THE PASSIONATE SIGHTSEER, by Bernard Rerenson (11rantes and Hudson, 35s.).
THIS handsome book. with its 168 illustrations, consists of Bcrenson's diaries from 1947 to 1956, introduced by Raymond Mortimer. &reason's death last year robbed the world of a unique being, revered both as historian of art and as a man, but these diaries, posthumously published, bring that ever-enquiring mind and "passionate" intensity of response hack to life for those who knew him.
The diaries combine discussion of his travels (in Italy, Sicily, and North Africa) with ever-fresh reappraisal of the works of art he has visited, whether in situ or in such exhibitions as that devoted to Lorenzo Lotto in 1953, that of Antonello da Memina, and the great show of illuminated manuscripts held in Rome, both in the same year.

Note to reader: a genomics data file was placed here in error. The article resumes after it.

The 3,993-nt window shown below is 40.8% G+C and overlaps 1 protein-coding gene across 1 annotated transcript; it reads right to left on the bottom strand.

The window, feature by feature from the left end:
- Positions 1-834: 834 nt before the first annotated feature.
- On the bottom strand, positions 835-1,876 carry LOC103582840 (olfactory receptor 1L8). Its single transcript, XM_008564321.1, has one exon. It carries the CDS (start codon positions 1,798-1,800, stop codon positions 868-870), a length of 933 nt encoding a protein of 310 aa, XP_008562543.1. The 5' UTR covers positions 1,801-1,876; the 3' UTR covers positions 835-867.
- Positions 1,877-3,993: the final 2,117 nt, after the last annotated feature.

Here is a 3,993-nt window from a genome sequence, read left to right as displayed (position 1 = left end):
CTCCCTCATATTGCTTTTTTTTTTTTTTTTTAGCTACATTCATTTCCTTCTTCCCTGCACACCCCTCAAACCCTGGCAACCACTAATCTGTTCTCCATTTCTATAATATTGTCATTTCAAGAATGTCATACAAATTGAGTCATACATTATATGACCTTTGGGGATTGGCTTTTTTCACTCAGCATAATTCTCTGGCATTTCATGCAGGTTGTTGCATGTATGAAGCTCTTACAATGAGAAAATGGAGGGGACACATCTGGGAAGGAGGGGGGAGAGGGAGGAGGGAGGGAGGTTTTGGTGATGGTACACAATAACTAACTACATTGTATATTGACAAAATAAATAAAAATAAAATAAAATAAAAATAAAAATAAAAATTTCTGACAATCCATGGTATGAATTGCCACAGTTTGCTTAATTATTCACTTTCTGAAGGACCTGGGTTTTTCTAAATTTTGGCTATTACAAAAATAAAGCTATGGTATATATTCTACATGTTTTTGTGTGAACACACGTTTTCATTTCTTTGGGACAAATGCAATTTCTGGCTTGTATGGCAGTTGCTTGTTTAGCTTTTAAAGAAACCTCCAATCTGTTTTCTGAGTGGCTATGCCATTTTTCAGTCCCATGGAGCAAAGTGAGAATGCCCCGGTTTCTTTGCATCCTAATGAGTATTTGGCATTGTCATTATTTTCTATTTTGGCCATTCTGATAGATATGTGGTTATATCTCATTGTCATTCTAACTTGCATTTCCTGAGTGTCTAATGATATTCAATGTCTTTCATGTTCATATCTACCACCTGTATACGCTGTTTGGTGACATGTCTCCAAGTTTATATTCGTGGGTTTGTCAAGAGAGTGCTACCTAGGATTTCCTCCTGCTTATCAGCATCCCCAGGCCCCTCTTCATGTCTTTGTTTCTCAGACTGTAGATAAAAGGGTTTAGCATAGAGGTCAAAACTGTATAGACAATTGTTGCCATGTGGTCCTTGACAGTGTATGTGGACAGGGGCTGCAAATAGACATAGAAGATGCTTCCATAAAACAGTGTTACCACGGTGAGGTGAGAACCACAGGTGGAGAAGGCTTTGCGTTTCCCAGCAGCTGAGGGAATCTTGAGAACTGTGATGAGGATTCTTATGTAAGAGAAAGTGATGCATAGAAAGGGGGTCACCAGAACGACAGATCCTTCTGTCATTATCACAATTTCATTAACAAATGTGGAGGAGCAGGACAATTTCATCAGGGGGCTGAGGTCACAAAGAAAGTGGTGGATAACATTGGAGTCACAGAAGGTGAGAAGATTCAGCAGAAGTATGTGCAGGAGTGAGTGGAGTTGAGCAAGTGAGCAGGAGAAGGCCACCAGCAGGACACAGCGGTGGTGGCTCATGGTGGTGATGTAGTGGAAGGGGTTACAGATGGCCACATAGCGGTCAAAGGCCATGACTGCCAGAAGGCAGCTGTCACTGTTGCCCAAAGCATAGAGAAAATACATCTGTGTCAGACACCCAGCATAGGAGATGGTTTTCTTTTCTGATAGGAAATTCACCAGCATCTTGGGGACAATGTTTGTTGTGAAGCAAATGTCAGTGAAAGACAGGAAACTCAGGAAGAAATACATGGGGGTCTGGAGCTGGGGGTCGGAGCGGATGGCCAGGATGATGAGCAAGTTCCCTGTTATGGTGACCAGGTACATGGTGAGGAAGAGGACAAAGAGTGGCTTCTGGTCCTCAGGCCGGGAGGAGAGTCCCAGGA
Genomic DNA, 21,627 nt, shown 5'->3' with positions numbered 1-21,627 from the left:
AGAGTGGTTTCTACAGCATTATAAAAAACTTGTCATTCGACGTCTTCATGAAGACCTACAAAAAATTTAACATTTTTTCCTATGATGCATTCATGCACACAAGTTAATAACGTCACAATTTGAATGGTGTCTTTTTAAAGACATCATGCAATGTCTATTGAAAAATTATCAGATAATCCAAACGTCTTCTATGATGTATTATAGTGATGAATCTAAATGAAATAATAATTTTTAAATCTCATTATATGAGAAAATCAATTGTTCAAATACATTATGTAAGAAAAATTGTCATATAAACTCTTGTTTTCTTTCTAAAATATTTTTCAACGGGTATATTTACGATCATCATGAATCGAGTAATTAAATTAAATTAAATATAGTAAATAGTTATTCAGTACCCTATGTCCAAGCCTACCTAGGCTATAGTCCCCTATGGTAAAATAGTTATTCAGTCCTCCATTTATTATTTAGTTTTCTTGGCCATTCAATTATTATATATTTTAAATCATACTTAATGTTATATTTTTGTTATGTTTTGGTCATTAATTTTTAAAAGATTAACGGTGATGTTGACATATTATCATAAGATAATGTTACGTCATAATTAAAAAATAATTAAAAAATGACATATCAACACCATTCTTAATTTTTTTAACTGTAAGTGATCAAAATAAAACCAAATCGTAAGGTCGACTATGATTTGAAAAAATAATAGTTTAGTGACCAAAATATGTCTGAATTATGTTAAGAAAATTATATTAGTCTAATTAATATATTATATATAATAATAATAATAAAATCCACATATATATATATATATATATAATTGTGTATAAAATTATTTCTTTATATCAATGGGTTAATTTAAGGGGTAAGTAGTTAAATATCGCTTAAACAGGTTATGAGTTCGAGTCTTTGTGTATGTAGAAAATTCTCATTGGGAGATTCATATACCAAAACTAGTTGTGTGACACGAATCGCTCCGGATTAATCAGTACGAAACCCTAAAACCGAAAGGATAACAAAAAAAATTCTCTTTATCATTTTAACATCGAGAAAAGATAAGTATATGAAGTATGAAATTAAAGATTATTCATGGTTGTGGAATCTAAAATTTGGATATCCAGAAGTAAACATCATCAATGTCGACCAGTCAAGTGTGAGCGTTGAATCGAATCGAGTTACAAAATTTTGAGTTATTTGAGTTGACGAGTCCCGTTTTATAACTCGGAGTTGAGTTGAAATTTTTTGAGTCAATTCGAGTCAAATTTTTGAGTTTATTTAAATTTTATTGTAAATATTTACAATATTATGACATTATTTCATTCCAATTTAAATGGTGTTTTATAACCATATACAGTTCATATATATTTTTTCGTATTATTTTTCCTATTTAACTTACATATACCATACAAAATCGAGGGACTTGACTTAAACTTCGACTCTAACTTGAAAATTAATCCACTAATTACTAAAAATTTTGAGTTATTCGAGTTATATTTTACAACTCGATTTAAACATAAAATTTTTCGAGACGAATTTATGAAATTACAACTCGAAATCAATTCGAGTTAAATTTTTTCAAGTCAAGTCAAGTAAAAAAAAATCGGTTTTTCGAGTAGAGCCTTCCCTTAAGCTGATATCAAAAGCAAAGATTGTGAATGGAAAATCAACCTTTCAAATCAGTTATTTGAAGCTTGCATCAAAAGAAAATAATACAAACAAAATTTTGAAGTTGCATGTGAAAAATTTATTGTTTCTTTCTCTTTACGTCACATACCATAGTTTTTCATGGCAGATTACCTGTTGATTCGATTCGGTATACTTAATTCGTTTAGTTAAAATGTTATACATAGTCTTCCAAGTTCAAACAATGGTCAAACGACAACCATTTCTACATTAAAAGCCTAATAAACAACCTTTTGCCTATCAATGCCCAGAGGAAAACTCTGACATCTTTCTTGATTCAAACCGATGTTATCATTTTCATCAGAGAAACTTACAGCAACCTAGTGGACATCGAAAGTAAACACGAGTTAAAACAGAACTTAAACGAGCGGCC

THE jottings range from trivialities about hotel accommodation to sudden. vivid evocation of sonic scene that has entranced him: " Woke at 4,45 this morning," he writes in 1953, "and stepped out on the balcony to see the dawn on Etna. Its colour was silver and mauve over a gentle glow from within. A diadem of snow and below a necklace of cloud ."
In passages like this, the beholder's joy is communicated directly to the reader, and words are used as sensitively as a great artist might use pigment.
The illustrations, whether of scenery or works of art, follow the text very closely. Thus, as one turns the pages, one seems to he accompanying the sage of Settignano on these, almost the last of his peregrinations. G.B.